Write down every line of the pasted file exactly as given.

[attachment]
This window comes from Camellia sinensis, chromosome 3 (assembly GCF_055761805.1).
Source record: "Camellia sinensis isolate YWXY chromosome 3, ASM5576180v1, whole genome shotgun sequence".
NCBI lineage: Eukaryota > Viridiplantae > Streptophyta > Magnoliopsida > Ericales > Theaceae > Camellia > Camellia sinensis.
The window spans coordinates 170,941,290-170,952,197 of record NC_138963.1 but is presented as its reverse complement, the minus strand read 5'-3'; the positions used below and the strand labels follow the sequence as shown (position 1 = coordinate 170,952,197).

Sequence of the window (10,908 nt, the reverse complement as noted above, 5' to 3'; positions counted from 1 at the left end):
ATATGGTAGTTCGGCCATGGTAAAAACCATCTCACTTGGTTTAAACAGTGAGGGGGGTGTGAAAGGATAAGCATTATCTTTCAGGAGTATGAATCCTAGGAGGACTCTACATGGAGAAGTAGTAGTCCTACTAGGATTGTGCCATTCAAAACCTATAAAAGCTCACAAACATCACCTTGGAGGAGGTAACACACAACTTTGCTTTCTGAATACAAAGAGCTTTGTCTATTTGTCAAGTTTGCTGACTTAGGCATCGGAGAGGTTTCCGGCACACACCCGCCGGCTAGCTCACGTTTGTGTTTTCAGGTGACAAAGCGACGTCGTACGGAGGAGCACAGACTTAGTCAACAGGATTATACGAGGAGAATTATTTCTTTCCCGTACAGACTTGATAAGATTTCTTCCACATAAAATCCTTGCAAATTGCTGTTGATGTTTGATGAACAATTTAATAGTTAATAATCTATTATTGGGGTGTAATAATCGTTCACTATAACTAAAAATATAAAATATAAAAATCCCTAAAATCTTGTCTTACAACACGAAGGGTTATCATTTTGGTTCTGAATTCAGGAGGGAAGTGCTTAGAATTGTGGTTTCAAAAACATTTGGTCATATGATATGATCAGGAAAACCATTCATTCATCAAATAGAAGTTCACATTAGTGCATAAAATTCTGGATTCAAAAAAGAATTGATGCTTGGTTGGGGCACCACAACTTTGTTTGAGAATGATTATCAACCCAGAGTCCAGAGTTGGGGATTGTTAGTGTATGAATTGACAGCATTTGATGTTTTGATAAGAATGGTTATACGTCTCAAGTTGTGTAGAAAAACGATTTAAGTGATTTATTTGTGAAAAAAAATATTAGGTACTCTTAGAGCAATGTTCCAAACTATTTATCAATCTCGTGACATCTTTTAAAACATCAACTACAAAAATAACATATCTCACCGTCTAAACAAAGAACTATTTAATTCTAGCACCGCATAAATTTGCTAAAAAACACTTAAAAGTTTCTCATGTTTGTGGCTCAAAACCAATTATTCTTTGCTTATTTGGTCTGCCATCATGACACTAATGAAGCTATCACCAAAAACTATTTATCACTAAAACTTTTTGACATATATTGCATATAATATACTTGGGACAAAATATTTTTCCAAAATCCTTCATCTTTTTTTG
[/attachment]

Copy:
This window comes from Camellia sinensis, chromosome 3 (assembly GCF_055761805.1).
Source record: "Camellia sinensis isolate YWXY chromosome 3, ASM5576180v1, whole genome shotgun sequence".
NCBI lineage: Eukaryota > Viridiplantae > Streptophyta > Magnoliopsida > Ericales > Theaceae > Camellia > Camellia sinensis.
The window spans coordinates 170,941,290-170,952,197 of record NC_138963.1 but is presented as its reverse complement, the minus strand read 5'-3'; the positions used below and the strand labels follow the sequence as shown (position 1 = coordinate 170,952,197).

Sequence of the window (10,908 nt, the reverse complement as noted above, 5' to 3'; positions counted from 1 at the left end):
ATATGGTAGTTCGGCCATGGTAAAAACCATCTCACTTGGTTTAAACAGTGAGGGGGGTGTGAAAGGATAAGCATTATCTTTCAGGAGTATGAATCCTAGGAGGACTCTACATGGAGAAGTAGTAGTCCTACTAGGATTGTGCCATTCAAAACCTATAAAAGCTCACAAACATCACCTTGGAGGAGGTAACACACAACTTTGCTTTCTGAATACAAAGAGCTTTGTCTATTTGTCAAGTTTGCTGACTTAGGCATCGGAGAGGTTTCCGGCACACACCCGCCGGCTAGCTCACGTTTGTGTTTTCAGGTGACAAAGCGACGTCGTACGGAGGAGCACAGACTTAGTCAACAGGATTATACGAGGAGAATTATTTCTTTCCCGTACAGACTTGATAAGATTTCTTCCACATAAAATCCTTGCAAATTGCTGTTGATGTTTGATGAACAATTTAATAGTTAATAATCTATTATTGGGGTGTAATAATCGTTCACTATAACTAAAAATATAAAATATAAAAATCCCTAAAATCTTGTCTTACAACACGAAGGGTTATCATTTTGGTTCTGAATTCAGGAGGGAAGTGCTTAGAATTGTGGTTTCAAAAACATTTGGTCATATGATATGATCAGGAAAACCATTCATTCATCAAATAGAAGTTCACATTAGTGCATAAAATTCTGGATTCAAAAAAGAATTGATGCTTGGTTGGGGCACCACAACTTTGTTTGAGAATGATTATCAACCCAGAGTCCAGAGTTGGGGATTGTTAGTGTATGAATTGACAGCATTTGATGTTTTGATAAGAATGGTTATACGTCTCAAGTTGTGTAGAAAAACGATTTAAGTGATTTATTTGTGAAAAAAAATATTAGGTACTCTTAGAGCAATGTTCCAAACTATTTATCAATCTCGTGACATCTTTTAAAACATCAACTACAAAAATAACATATCTCACCGTCTAAACAAAGAACTATTTAATTCTAGCACCGCATAAATTTGCTAAAAAACACTTAAAAGTTTCTCATGTTTGTGGCTCAAAACCAATTATTCTTTGCTTATTTGGTCTGCCATCATGACACTAATGAAGCTATCACCAAAAACTATTTATCACTAAAACTTTTTGACATATATTGCATATAATATACTTGGGACAAAATATTTTTCCAAAATCCTTCATCTTTTTTTG